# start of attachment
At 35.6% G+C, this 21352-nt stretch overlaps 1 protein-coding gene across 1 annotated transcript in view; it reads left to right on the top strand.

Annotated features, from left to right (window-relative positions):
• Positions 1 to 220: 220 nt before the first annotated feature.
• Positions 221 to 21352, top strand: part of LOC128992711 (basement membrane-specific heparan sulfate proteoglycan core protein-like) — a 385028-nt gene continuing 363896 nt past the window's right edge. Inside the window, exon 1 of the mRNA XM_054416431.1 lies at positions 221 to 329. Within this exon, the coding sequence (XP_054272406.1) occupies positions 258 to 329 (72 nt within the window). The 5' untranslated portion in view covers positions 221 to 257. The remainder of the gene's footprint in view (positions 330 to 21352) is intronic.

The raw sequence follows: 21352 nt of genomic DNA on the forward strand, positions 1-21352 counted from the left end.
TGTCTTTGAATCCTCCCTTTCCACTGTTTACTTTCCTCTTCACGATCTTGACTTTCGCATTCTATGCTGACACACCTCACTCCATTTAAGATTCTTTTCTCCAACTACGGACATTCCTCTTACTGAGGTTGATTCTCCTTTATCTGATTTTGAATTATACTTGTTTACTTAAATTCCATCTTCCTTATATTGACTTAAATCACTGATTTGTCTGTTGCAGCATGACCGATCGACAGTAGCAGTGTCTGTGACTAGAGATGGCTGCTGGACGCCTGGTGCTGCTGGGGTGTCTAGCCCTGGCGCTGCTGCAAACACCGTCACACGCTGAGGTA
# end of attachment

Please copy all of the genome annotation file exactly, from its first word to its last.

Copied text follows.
At 35.6% G+C, this 21352-nt stretch overlaps 1 protein-coding gene across 1 annotated transcript in view; it reads left to right on the top strand.

Annotated features, from left to right (window-relative positions):
• Positions 1 to 220: 220 nt before the first annotated feature.
• Positions 221 to 21352, top strand: part of LOC128992711 (basement membrane-specific heparan sulfate proteoglycan core protein-like) — a 385028-nt gene continuing 363896 nt past the window's right edge. Inside the window, exon 1 of the mRNA XM_054416431.1 lies at positions 221 to 329. Within this exon, the coding sequence (XP_054272406.1) occupies positions 258 to 329 (72 nt within the window). The 5' untranslated portion in view covers positions 221 to 257. The remainder of the gene's footprint in view (positions 330 to 21352) is intronic.

The raw sequence follows: 21352 nt of genomic DNA on the forward strand, positions 1-21352 counted from the left end.
TGTCTTTGAATCCTCCCTTTCCACTGTTTACTTTCCTCTTCACGATCTTGACTTTCGCATTCTATGCTGACACACCTCACTCCATTTAAGATTCTTTTCTCCAACTACGGACATTCCTCTTACTGAGGTTGATTCTCCTTTATCTGATTTTGAATTATACTTGTTTACTTAAATTCCATCTTCCTTATATTGACTTAAATCACTGATTTGTCTGTTGCAGCATGACCGATCGACAGTAGCAGTGTCTGTGACTAGAGATGGCTGCTGGACGCCTGGTGCTGCTGGGGTGTCTAGCCCTGGCGCTGCTGCAAACACCGTCACACGCTGAGGTA